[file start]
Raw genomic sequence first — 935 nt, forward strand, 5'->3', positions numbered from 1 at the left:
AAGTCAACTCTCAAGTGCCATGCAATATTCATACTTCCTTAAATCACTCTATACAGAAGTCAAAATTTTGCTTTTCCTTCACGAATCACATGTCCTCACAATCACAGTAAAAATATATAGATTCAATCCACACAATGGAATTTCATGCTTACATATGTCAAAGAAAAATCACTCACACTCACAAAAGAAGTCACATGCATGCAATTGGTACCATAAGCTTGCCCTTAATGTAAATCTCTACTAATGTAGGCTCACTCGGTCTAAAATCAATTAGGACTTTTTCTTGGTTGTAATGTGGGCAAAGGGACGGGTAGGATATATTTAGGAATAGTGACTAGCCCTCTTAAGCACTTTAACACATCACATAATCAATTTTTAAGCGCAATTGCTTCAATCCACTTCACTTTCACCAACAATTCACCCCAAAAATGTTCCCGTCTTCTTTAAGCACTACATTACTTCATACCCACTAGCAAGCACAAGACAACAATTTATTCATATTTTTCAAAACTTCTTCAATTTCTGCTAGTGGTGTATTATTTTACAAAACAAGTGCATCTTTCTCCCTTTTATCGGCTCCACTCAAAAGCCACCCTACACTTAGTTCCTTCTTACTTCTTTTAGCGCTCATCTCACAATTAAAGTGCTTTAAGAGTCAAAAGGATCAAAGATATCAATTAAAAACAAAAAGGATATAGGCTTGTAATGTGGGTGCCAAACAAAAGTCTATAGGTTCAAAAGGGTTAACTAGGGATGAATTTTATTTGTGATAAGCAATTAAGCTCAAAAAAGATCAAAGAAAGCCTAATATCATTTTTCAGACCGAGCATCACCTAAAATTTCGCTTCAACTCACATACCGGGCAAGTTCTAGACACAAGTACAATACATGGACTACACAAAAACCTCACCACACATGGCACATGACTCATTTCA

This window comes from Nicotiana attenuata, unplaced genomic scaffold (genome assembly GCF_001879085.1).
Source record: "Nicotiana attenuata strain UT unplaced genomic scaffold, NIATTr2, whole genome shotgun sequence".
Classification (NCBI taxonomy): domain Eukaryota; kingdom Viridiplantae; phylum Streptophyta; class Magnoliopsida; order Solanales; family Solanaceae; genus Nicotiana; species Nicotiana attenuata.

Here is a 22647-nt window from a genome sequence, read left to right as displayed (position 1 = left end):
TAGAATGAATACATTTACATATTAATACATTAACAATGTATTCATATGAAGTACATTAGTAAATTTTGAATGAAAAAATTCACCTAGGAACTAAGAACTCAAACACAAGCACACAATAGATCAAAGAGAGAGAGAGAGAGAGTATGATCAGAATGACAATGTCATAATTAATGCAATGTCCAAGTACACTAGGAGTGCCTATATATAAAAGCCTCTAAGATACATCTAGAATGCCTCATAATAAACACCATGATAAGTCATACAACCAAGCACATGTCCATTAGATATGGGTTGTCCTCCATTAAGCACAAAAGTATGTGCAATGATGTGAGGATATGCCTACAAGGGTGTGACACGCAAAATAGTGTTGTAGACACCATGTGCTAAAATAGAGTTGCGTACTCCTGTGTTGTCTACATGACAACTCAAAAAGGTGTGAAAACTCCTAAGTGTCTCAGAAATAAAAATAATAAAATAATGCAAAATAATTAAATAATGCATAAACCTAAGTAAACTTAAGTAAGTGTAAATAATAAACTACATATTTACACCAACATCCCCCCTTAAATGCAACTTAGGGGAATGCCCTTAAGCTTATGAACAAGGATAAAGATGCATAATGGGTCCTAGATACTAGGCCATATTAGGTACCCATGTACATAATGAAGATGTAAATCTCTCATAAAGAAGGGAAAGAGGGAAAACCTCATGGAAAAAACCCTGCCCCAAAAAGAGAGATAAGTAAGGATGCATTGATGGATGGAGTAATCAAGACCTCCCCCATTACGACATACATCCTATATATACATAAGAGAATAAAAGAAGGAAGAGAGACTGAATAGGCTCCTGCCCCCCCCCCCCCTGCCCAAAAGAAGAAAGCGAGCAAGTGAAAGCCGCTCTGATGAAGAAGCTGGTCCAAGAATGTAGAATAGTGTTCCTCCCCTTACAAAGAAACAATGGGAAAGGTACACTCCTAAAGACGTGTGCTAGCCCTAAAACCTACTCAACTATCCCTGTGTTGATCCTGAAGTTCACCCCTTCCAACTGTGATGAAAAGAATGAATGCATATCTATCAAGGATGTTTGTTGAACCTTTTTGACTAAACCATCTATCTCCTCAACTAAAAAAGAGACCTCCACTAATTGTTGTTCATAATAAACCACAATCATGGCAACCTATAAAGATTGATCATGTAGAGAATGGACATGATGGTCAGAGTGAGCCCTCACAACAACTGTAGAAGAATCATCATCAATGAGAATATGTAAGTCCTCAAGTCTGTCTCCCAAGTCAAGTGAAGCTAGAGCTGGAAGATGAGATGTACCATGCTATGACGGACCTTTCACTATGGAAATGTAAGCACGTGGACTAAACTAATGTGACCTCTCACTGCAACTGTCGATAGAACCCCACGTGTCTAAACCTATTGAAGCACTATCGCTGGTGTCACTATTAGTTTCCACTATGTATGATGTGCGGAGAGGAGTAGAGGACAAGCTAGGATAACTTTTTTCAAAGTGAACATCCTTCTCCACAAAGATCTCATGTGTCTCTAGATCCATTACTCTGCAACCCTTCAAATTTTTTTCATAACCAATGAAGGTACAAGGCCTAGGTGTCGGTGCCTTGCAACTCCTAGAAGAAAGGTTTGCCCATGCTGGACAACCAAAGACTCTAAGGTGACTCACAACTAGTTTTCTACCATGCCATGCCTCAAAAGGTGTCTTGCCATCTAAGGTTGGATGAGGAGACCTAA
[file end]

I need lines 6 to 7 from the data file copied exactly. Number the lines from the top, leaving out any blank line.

Here is a 22647-nt window from a genome sequence, read left to right as displayed (position 1 = left end):
TAGAATGAATACATTTACATATTAATACATTAACAATGTATTCATATGAAGTACATTAGTAAATTTTGAATGAAAAAATTCACCTAGGAACTAAGAACTCAAACACAAGCACACAATAGATCAAAGAGAGAGAGAGAGAGAGTATGATCAGAATGACAATGTCATAATTAATGCAATGTCCAAGTACACTAGGAGTGCCTATATATAAAAGCCTCTAAGATACATCTAGAATGCCTCATAATAAACACCATGATAAGTCATACAACCAAGCACATGTCCATTAGATATGGGTTGTCCTCCATTAAGCACAAAAGTATGTGCAATGATGTGAGGATATGCCTACAAGGGTGTGACACGCAAAATAGTGTTGTAGACACCATGTGCTAAAATAGAGTTGCGTACTCCTGTGTTGTCTACATGACAACTCAAAAAGGTGTGAAAACTCCTAAGTGTCTCAGAAATAAAAATAATAAAATAATGCAAAATAATTAAATAATGCATAAACCTAAGTAAACTTAAGTAAGTGTAAATAATAAACTACATATTTACACCAACATCCCCCCTTAAATGCAACTTAGGGGAATGCCCTTAAGCTTATGAACAAGGATAAAGATGCATAATGGGTCCTAGATACTAGGCCATATTAGGTACCCATGTACATAATGAAGATGTAAATCTCTCATAAAGAAGGGAAAGAGGGAAAACCTCATGGAAAAAACCCTGCCCCAAAAAGAGAGATAAGTAAGGATGCATTGATGGATGGAGTAATCAAGACCTCCCCCATTACGACATACATCCTATATATACATAAGAGAATAAAAGAAGGAAGAGAGACTGAATAGGCTCCTGCCCCCCCCCCCCCTGCCCAAAAGAAGAAAGCGAGCAAGTGAAAGCCGCTCTGATGAAGAAGCTGGTCCAAGAATGTAGAATAGTGTTCCTCCCCTTACAAAGAAACAATGGGAAAGGTACACTCCTAAAGACGTGTGCTAGCCCTAAAACCTACTCAACTATCCCTGTGTTGATCCTGAAGTTCACCCCTTCCAACTGTGATGAAAAGAATGAATGCATATCTATCAAGGATGTTTGTTGAACCTTTTTGACTAAACCATCTATCTCCTCAACTAAAAAAGAGACCTCCACTAATTGTTGTTCATAATAAACCACAATCATGGCAACCTATAAAGATTGATCATGTAGAGAATGGACATGATGGTCAGAGTGAGCCCTCACAACAACTGTAGAAGAATCATCATCAATGAGAATATGTAAGTCCTCAAGTCTGTCTCCCAAGTCAAGTGAAGCTAGAGCTGGAAGATGAGATGTACCATGCTATGACGGACCTTTCACTATGGAAATGTAAGCACGTGGACTAAACTAATGTGACCTCTCACTGCAACTGTCGATAGAACCCCACGTGTCTAAACCTATTGAAGCACTATCGCTGGTGTCACTATTAGTTTCCACTATGTATGATGTGCGGAGAGGAGTAGAGGACAAGCTAGGATAACTTTTTTCAAAGTGAACATCCTTCTCCACAAAGATCTCATGTGTCTCTAGATCCATTACTCTGCAACCCTTCAAATTTTTTTCATAACCAATGAAGGTACAAGGCCTAGGTGTCGGTGCCTTGCAACTCCTAGAAGAAAGGTTTGCCCATGCTGGACAACCAAAGACTCTAAGGTGACTCACAACTAGTTTTCTACCATGCCATGCCTCAAAAGGTGTCTTGCCATCTAAGGTTGGATGAGGAGACCTAA